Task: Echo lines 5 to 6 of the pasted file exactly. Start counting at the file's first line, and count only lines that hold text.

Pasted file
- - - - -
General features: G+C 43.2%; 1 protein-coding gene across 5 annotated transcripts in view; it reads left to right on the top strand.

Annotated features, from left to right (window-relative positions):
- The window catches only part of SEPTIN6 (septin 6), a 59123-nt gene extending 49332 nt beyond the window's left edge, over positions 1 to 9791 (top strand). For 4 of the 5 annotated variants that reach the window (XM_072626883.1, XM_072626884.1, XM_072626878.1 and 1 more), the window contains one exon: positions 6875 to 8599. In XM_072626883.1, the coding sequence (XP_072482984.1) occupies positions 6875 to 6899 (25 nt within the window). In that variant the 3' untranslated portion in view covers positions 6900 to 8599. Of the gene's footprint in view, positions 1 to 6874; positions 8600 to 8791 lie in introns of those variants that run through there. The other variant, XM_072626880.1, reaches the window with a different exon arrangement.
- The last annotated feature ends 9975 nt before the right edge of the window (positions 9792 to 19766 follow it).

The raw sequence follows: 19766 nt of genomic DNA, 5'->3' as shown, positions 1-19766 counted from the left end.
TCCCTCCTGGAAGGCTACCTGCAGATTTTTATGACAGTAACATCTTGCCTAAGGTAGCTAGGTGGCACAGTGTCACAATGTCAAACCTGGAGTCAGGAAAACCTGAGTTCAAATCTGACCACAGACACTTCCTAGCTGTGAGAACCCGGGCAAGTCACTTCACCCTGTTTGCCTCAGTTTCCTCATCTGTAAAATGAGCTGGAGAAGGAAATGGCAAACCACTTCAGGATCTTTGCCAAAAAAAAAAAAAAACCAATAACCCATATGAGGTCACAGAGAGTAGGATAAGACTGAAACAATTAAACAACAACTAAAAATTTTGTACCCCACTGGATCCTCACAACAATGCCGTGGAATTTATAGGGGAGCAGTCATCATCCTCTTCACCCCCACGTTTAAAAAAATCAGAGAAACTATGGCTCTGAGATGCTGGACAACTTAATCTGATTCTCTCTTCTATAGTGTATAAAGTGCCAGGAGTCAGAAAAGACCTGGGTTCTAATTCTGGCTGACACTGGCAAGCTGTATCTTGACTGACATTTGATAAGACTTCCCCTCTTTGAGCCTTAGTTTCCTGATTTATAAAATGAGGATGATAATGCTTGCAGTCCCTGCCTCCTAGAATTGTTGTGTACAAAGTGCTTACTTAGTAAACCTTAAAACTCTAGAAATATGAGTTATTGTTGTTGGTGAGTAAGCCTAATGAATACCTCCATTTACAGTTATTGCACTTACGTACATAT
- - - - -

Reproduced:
The raw sequence follows: 19766 nt of genomic DNA, 5'->3' as shown, positions 1-19766 counted from the left end.
TCCCTCCTGGAAGGCTACCTGCAGATTTTTATGACAGTAACATCTTGCCTAAGGTAGCTAGGTGGCACAGTGTCACAATGTCAAACCTGGAGTCAGGAAAACCTGAGTTCAAATCTGACCACAGACACTTCCTAGCTGTGAGAACCCGGGCAAGTCACTTCACCCTGTTTGCCTCAGTTTCCTCATCTGTAAAATGAGCTGGAGAAGGAAATGGCAAACCACTTCAGGATCTTTGCCAAAAAAAAAAAAAAACCAATAACCCATATGAGGTCACAGAGAGTAGGATAAGACTGAAACAATTAAACAACAACTAAAAATTTTGTACCCCACTGGATCCTCACAACAATGCCGTGGAATTTATAGGGGAGCAGTCATCATCCTCTTCACCCCCACGTTTAAAAAAATCAGAGAAACTATGGCTCTGAGATGCTGGACAACTTAATCTGATTCTCTCTTCTATAGTGTATAAAGTGCCAGGAGTCAGAAAAGACCTGGGTTCTAATTCTGGCTGACACTGGCAAGCTGTATCTTGACTGACATTTGATAAGACTTCCCCTCTTTGAGCCTTAGTTTCCTGATTTATAAAATGAGGATGATAATGCTTGCAGTCCCTGCCTCCTAGAATTGTTGTGTACAAAGTGCTTACTTAGTAAACCTTAAAACTCTAGAAATATGAGTTATTGTTGTTGGTGAGTAAGCCTAATGAATACCTCCATTTACAGTTATTGCACTTACGTACATAT